“Both Sen. Kent Conrad (D-N.D.), the chairman of the Senate Budget Committee, and Rep. Paul Ryan (R-Wis.), the incoming chairman of the House Budget Committee, signaled that they’re preparing budgets that would seek cuts to government spending in order to address the deficit.
Conrad said he’d look to the recommendations by President Obama’s fiscal commission as a “starting point,” and then look to craft a budget that improves on those proposals.
“I have a list of things that I’d like to see improved. The domestic spending cuts went too far, because mandatory spending is really where the problem lies,” Conrad told Bloomberg Television in an interview to air this weekend. “That has now become about two-thirds of our budget, the so-called mandatory accounts — Social Security, Medicare and the rest. We’re going to have to achieve savings there, and we can do that without hurting Medicare beneficiaries.”
How much clearer can Conrad be? “Mandatory spending is where the problem lies.” Not defense. No problem there. The problem is with Social Security and Medicare, never mind that Social Security has not one damn thing to do with the deficit, it’s all the fault of Social Security and Medicare. But “we can do that without hurting Medicare beneficiaries.”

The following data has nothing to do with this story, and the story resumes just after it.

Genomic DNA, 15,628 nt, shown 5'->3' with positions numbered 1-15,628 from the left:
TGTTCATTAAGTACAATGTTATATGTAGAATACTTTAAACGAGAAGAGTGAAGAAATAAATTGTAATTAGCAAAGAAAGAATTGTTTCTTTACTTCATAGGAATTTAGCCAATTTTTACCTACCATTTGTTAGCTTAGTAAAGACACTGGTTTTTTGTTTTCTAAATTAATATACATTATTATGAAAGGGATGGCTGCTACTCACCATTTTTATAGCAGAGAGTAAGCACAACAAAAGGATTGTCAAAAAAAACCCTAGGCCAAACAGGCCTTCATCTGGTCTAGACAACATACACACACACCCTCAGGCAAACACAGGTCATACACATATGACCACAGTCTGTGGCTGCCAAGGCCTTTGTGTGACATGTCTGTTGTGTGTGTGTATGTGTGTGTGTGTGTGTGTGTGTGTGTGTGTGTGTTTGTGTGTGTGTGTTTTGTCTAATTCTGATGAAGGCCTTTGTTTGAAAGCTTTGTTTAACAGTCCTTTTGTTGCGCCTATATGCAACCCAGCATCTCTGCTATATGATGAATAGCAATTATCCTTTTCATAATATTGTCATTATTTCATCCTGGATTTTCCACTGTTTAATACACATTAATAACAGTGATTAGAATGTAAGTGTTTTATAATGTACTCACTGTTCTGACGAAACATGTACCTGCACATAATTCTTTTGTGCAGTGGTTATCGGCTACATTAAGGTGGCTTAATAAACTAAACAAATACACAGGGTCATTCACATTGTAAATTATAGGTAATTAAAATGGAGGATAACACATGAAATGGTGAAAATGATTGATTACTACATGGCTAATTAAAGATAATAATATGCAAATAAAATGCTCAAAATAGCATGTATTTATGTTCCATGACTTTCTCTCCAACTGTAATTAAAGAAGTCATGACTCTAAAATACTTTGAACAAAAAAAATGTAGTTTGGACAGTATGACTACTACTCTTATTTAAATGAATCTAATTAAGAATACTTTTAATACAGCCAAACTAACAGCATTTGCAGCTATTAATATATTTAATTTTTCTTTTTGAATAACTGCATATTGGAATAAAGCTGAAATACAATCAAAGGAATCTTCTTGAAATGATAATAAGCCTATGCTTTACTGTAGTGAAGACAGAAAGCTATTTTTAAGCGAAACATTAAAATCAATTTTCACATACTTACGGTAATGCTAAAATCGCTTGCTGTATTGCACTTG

What does that leave?
“Both Conrad and Ryan were members of the
catfoodfiscal commission — the former supported the panel’s recommendations, while the latter voted against them.”
The latter voted against them because the spending cuts didn’t go far enough.
“The lawmakers cited an expected vote early next year to raise the U.S. debt limit as a turning point in the fight to reduce spending.
“We intend to do lots of spending cuts and lots of spending reforms as soon as we take over in January,” Ryan said. “The debt ceiling, obviously, is going to have to be increased if we’re not going to default, so the question is, what do we get in exchange for that, and what kind of fiscal controls?”
What do they get in exchange for that? They get to gut Social Security.